Ah, millenials... we're an intriguing generation to say the least. My generation has absorbed technology so fully it is a seamless part our daily lives, and we have a superior confidence in ourselves - maybe to a fault. Typically research shows we're a generation of people that are highly educated, tech savvy, ambitious, and entitled. We grew up with cell phones, the Internet, and a explosion in media advertising. Cutting through all the noise to grab our attention - and sell us your products -- grows more difficult with each passing day.
To attract the younger consumer it takes a much different approach - one that Ford is excelling at. I'll show you an example of how it's working with Ford's Fiesta, which is attracting more millenials than any other Ford vehicle. But, that's just the first step in Ford's big plan. Ford is thinking much bigger and further into the future. Millenials are the key to reviving its luxury Lincoln brand. I'll show you why that is the case, and what investors' need to watch out for.
Millennial buying power
The millennial generation represents more purchasing power now than people realize, and it will only increase as we age. We represent nearly 80 million people with a purchasing power estimated at $170 billion. That makes us the largest generation since the baby boomers, and much larger than the 48 million Gen Xers out there. It won't be long before we are ready to outspend any other generation, leaving those companies unable to attract our attention left in the dust. Ford appears to understand my generation pretty well, so let's look at why Ford is already way ahead of its rivals in attracting my generation, and why it's so important for Lincoln's future.
Ford's first unique marketing campaign targeting the millenials was groundbreaking in 2009. It gave consumer-agents a Fiesta, gas, insurance, cameras and any equipment needed to create unique content from their user experiences. The agents combined to tally up over a million miles in the Fiestas and create more than 50,000 pieces of original advertising content. That content, used by Ford for commercials or paper ads, generated almost 30 million views. Here is an explanation why it worked so well, according to Keith Koeppen, Ford's advertising and media manager: "Consumers -- millenials in particular -- like being a part of the brands they feel represent them. ... This demographic is accustomed to creating content about their lives, so it just makes sense to give their creativity a bigger platform with greater scale."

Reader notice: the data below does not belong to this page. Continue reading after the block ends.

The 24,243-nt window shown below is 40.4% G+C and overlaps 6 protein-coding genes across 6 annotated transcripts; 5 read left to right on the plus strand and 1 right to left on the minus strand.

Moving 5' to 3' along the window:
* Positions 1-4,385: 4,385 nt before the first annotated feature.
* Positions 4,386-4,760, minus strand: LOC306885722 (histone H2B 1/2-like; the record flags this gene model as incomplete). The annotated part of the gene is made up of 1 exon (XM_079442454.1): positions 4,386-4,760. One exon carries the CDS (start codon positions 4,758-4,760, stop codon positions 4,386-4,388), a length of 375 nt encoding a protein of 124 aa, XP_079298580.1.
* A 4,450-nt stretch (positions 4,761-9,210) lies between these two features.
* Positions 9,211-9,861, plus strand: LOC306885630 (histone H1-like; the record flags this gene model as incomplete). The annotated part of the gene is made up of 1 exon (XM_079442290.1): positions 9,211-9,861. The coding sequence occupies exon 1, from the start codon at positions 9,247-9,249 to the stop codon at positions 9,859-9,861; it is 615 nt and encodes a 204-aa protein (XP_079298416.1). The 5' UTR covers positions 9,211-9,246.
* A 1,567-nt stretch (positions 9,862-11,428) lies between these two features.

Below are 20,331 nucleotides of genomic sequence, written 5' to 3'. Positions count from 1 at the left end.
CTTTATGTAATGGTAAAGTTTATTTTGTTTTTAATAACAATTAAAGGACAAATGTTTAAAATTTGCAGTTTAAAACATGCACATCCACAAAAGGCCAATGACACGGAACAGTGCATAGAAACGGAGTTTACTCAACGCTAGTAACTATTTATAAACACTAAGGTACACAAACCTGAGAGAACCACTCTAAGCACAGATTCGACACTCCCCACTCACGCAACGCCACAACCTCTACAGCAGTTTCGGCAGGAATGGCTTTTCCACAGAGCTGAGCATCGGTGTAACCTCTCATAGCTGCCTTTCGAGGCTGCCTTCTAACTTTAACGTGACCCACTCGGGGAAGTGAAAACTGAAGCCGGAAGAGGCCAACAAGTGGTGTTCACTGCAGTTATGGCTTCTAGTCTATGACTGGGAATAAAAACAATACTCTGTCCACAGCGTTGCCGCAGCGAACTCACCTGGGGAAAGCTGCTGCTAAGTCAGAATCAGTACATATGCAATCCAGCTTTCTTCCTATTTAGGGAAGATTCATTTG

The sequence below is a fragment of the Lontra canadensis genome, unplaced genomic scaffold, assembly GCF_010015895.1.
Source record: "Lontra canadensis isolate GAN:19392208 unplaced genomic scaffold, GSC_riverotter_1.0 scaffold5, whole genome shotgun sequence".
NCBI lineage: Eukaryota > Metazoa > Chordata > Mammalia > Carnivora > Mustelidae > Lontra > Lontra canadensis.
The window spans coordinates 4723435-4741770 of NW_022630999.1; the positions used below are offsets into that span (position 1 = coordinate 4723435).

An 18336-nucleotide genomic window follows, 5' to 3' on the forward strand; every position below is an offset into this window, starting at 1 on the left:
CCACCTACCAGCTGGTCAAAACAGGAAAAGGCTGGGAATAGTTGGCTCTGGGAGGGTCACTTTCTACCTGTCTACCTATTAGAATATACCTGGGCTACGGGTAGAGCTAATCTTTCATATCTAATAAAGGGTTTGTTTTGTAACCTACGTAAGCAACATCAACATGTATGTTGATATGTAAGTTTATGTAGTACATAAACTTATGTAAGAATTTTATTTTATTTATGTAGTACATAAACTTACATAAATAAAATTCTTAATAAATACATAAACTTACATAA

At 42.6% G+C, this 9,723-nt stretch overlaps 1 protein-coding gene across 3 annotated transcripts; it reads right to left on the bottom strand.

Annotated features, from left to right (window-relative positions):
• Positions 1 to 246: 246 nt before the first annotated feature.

The 2009 advertising campaign created enough buzz through social media for over 132,000 Fiesta inquiries at dealerships. Even more impressive was that 83% of those inquiries came from consumers who had never owned a Ford vehicle! In an industry that's known for brand loyalty, attracting that many potentially new customers is huge. On top of that, 30% of those inquiring were younger than 25. Ford's trying to be the first seller to this new generation, and it's got its foot in the door already. Its 2014 Fiesta campaign will look to dwarf those numbers from the earlier one, and strengthen its connection to my generation.